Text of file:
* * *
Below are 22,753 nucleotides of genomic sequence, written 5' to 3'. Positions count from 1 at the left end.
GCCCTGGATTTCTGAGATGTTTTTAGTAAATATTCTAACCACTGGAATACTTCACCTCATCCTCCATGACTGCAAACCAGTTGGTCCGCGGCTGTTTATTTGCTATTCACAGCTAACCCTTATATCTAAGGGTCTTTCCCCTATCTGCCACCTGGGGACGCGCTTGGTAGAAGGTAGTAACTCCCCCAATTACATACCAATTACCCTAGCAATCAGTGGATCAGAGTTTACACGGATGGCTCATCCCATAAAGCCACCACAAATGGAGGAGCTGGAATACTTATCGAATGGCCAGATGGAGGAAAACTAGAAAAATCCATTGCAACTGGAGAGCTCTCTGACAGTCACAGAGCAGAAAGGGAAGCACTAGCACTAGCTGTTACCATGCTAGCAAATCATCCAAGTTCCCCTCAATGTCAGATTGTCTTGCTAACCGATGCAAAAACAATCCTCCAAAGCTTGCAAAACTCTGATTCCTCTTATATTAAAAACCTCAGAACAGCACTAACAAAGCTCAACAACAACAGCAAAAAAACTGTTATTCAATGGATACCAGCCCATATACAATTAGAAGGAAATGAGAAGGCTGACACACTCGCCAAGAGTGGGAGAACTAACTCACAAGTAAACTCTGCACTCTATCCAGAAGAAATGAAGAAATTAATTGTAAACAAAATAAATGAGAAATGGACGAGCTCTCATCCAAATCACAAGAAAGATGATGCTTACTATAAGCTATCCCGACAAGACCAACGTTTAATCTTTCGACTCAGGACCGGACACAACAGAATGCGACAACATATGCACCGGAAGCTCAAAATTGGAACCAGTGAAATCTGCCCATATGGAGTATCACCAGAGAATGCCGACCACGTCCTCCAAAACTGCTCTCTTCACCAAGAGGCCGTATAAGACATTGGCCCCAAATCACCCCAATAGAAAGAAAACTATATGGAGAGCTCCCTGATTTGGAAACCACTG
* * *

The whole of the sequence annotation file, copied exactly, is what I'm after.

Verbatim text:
Below are 22,753 nucleotides of genomic sequence, written 5' to 3'. Positions count from 1 at the left end.
GCCCTGGATTTCTGAGATGTTTTTAGTAAATATTCTAACCACTGGAATACTTCACCTCATCCTCCATGACTGCAAACCAGTTGGTCCGCGGCTGTTTATTTGCTATTCACAGCTAACCCTTATATCTAAGGGTCTTTCCCCTATCTGCCACCTGGGGACGCGCTTGGTAGAAGGTAGTAACTCCCCCAATTACATACCAATTACCCTAGCAATCAGTGGATCAGAGTTTACACGGATGGCTCATCCCATAAAGCCACCACAAATGGAGGAGCTGGAATACTTATCGAATGGCCAGATGGAGGAAAACTAGAAAAATCCATTGCAACTGGAGAGCTCTCTGACAGTCACAGAGCAGAAAGGGAAGCACTAGCACTAGCTGTTACCATGCTAGCAAATCATCCAAGTTCCCCTCAATGTCAGATTGTCTTGCTAACCGATGCAAAAACAATCCTCCAAAGCTTGCAAAACTCTGATTCCTCTTATATTAAAAACCTCAGAACAGCACTAACAAAGCTCAACAACAACAGCAAAAAAACTGTTATTCAATGGATACCAGCCCATATACAATTAGAAGGAAATGAGAAGGCTGACACACTCGCCAAGAGTGGGAGAACTAACTCACAAGTAAACTCTGCACTCTATCCAGAAGAAATGAAGAAATTAATTGTAAACAAAATAAATGAGAAATGGACGAGCTCTCATCCAAATCACAAGAAAGATGATGCTTACTATAAGCTATCCCGACAAGACCAACGTTTAATCTTTCGACTCAGGACCGGACACAACAGAATGCGACAACATATGCACCGGAAGCTCAAAATTGGAACCAGTGAAATCTGCCCATATGGAGTATCACCAGAGAATGCCGACCACGTCCTCCAAAACTGCTCTCTTCACCAAGAGGCCGTATAAGACATTGGCCCCAAATCACCCCAATAGAAAGAAAACTATATGGAGAGCTCCCTGATTTGGAAACCACTG